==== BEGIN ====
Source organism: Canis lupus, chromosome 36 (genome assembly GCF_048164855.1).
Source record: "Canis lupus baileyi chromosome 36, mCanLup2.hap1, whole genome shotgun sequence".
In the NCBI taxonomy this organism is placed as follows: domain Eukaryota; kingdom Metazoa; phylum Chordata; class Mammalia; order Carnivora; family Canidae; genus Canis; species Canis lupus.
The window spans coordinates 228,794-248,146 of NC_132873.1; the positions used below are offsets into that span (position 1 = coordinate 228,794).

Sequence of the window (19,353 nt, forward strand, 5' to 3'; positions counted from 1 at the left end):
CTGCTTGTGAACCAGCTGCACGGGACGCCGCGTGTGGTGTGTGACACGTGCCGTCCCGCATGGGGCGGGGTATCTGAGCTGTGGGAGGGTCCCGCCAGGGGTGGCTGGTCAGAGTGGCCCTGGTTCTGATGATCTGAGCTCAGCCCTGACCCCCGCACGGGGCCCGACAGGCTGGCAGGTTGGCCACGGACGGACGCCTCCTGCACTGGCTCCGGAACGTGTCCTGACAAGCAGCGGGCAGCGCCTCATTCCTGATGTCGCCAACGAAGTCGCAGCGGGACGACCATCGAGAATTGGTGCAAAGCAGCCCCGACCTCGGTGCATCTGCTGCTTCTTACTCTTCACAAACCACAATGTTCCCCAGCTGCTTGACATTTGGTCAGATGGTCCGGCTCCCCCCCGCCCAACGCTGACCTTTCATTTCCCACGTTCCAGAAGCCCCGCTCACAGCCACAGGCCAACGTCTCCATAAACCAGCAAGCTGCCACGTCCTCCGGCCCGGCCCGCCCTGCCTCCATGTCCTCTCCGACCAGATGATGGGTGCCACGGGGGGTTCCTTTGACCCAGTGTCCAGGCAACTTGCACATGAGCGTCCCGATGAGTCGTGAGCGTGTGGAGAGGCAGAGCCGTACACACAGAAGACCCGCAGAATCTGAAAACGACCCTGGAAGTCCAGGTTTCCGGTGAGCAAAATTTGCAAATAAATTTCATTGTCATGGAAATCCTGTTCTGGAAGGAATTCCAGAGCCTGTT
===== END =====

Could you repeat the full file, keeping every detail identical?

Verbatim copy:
Source organism: Canis lupus, chromosome 36 (genome assembly GCF_048164855.1).
Source record: "Canis lupus baileyi chromosome 36, mCanLup2.hap1, whole genome shotgun sequence".
In the NCBI taxonomy this organism is placed as follows: domain Eukaryota; kingdom Metazoa; phylum Chordata; class Mammalia; order Carnivora; family Canidae; genus Canis; species Canis lupus.
The window spans coordinates 228,794-248,146 of NC_132873.1; the positions used below are offsets into that span (position 1 = coordinate 228,794).

Sequence of the window (19,353 nt, forward strand, 5' to 3'; positions counted from 1 at the left end):
CTGCTTGTGAACCAGCTGCACGGGACGCCGCGTGTGGTGTGTGACACGTGCCGTCCCGCATGGGGCGGGGTATCTGAGCTGTGGGAGGGTCCCGCCAGGGGTGGCTGGTCAGAGTGGCCCTGGTTCTGATGATCTGAGCTCAGCCCTGACCCCCGCACGGGGCCCGACAGGCTGGCAGGTTGGCCACGGACGGACGCCTCCTGCACTGGCTCCGGAACGTGTCCTGACAAGCAGCGGGCAGCGCCTCATTCCTGATGTCGCCAACGAAGTCGCAGCGGGACGACCATCGAGAATTGGTGCAAAGCAGCCCCGACCTCGGTGCATCTGCTGCTTCTTACTCTTCACAAACCACAATGTTCCCCAGCTGCTTGACATTTGGTCAGATGGTCCGGCTCCCCCCCGCCCAACGCTGACCTTTCATTTCCCACGTTCCAGAAGCCCCGCTCACAGCCACAGGCCAACGTCTCCATAAACCAGCAAGCTGCCACGTCCTCCGGCCCGGCCCGCCCTGCCTCCATGTCCTCTCCGACCAGATGATGGGTGCCACGGGGGGTTCCTTTGACCCAGTGTCCAGGCAACTTGCACATGAGCGTCCCGATGAGTCGTGAGCGTGTGGAGAGGCAGAGCCGTACACACAGAAGACCCGCAGAATCTGAAAACGACCCTGGAAGTCCAGGTTTCCGGTGAGCAAAATTTGCAAATAAATTTCATTGTCATGGAAATCCTGTTCTGGAAGGAATTCCAGAGCCTGTT